This is special, water-soluble gold, is the problem. As you can see, there's a kind of apocalyptic, doom-y aspect to this story. I have to note that the sea air would probably then destroy all of it long before the actual sea got the chance.

They're all going to be burned, but then, thankfully, the wave hits. Some funny dialogue from Donald, courtesy of Byron Erickson; note that no more is seen of the Exposition Alchemist. Regardless of what's going to happen, though, HDL seem awfully chirpy for people surrounded by flames.

ROPES DO NOT WORK THAT WAY! Guess we've got to escape somehow, though. I feel like for maximum effect, we really need a more focused panel of the wave hitting, but this is all right.

…and we see that Atlantis is doomed. Pretty grim, in spite of the desultory effort to indicate that, oh no, they're all going to escape! I think we can conclude that this is true of only a small number of them at best. Due to the king's greed, the kingdom was lost and thousands of his subjects died. Jeez. Alas, I can think of soon-to-be-contemporary parallels to this...

[Citation Needed] as far as these "legends" go. But it is a somewhat clever explanation for why the divers came up empty-handed.

Unfortunately, there's this absolutely horrible ending, where, through the most contrived circumstances possible--Donald tries to fix a broken pipe with a blowtorch, sets off the sprinklers, and hurls salted peanuts into the fray--the spears are destroyed. C'mon, Enoksen! That's not change we can believe in!

Other than that, though, the story's all right, and Vicar's art certainly contributes to that. I never really thought much about him over the years--he was so easy to take for granted; just this reliable, rock-steady presence. But his overall contribution to the field was certainly a positive one.

Rest in peace, Vicar. You will be missed by many.

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Blogger Comicbookrehab said...

The design of the Alchemist was interesting because it reminded me of the wizard in the Ducktales episode, "Sir Gyro de Gearloose".

Bob was just taking adventage of the fact that the same time machine design appears over and over, but it was really clever to have Quarteri use it for a Ducktales story, and even give Magica her own time machine (even though Rosa established that she uses candles for time travel) :)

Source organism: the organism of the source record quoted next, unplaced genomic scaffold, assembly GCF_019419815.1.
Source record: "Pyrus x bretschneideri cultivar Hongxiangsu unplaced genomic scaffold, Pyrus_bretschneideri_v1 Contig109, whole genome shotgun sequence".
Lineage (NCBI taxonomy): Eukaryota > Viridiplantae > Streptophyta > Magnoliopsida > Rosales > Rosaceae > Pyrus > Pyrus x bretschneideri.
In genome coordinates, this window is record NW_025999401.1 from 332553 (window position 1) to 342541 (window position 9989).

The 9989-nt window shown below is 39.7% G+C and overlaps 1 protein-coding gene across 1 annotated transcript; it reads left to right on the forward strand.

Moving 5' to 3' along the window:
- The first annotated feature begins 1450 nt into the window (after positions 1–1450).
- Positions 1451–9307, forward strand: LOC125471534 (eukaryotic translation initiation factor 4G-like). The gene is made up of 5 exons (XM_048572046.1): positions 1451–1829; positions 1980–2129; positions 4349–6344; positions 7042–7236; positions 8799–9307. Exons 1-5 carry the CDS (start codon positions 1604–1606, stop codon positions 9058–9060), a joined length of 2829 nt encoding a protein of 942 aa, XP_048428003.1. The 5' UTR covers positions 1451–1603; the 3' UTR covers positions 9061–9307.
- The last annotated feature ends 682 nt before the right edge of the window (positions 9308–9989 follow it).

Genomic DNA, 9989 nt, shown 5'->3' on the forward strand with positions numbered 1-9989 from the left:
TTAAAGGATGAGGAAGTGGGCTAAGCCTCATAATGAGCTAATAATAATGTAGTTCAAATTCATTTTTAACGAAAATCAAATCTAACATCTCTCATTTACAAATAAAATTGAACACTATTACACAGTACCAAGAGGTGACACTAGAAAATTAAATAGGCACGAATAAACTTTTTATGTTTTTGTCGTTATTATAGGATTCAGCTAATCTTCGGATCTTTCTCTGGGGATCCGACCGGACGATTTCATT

Vicar and Van Horn were lumped in by misinformed fans as the reason for Disney Comics downfall, ("Where's Don Rosa?" was apopular request) but they're both very good.

January 5, 2012 at 1:02 PM  
Anonymous Elaine said...

I, too, liked the sense of place & time in this story: the sense of time due to the historical detail in the writing, but the sense of place due to Vicar's art. We won't dwell on the believability of the comic-book-science (saltwater-soluble gold that is nonetheless real gold, ropes that stretch when wet [they should have been bound with golden ropes!], solid gold spears [perhaps the saltwater-soluble "gold" also had other idiosyncratic properties?]); I don't mind some alternative science in my comics, but I do like it to be more credible, especially in longer adventure stories. Your commentary makes me wonder: was it Vicar's decision to make the king look like Scrooge, or did the writer suggest that?

January 5, 2012 at 1:42 PM  
Blogger GeoX, one of the GeoX boys. said...

I'm sure it was the writer: Donald slapping him on the back because he think he's Scrooge is what leads to him being sentenced to death.

January 5, 2012 at 5:01 PM  
Anonymous HDL Decimal System said...

I remember absolutely nothing of this story... except for the ending with the sprinklers and salted peanuts melting the gold, so I guess I must have read it.

Vicar was the paradigmatic Duck artist when I started reading (with Barks as the "classic", old-time artist). Even after they started putting the names of the creators in the weekly Scandinavian magazine, I don't think I ever realized "VICAR" was a person. I thought it was the name of a company, like Egmont. Which given the size of his studio and number of assistants wasn't too far off the truth, I guess.

January 5, 2012 at 8:04 PM  
Blogger Joe Torcivia said...

It is sad enough to see the “second generation” (those that had the careers they did BECAUSE of Barks and Gottfredson) begin to go, but it is particularly to lose Vicar. To me, he personified that “second generation” like no other – save, of course, Don Rosa.

January 5, 2012 at 8:37 PM